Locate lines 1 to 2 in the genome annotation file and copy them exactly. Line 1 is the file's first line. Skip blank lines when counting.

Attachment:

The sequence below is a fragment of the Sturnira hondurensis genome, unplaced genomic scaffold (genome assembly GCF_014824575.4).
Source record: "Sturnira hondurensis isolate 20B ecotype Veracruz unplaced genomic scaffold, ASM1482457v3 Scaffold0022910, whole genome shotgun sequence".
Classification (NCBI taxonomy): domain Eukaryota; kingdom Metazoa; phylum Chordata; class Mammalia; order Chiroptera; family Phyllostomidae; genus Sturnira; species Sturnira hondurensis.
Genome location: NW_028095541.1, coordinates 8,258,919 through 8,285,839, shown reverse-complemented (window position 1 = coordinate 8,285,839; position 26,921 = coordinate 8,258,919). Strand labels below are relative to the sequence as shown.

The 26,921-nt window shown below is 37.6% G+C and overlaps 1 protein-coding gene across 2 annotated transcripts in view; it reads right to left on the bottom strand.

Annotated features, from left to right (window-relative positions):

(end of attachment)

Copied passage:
The sequence below is a fragment of the Sturnira hondurensis genome, unplaced genomic scaffold (genome assembly GCF_014824575.4).
Source record: "Sturnira hondurensis isolate 20B ecotype Veracruz unplaced genomic scaffold, ASM1482457v3 Scaffold0022910, whole genome shotgun sequence".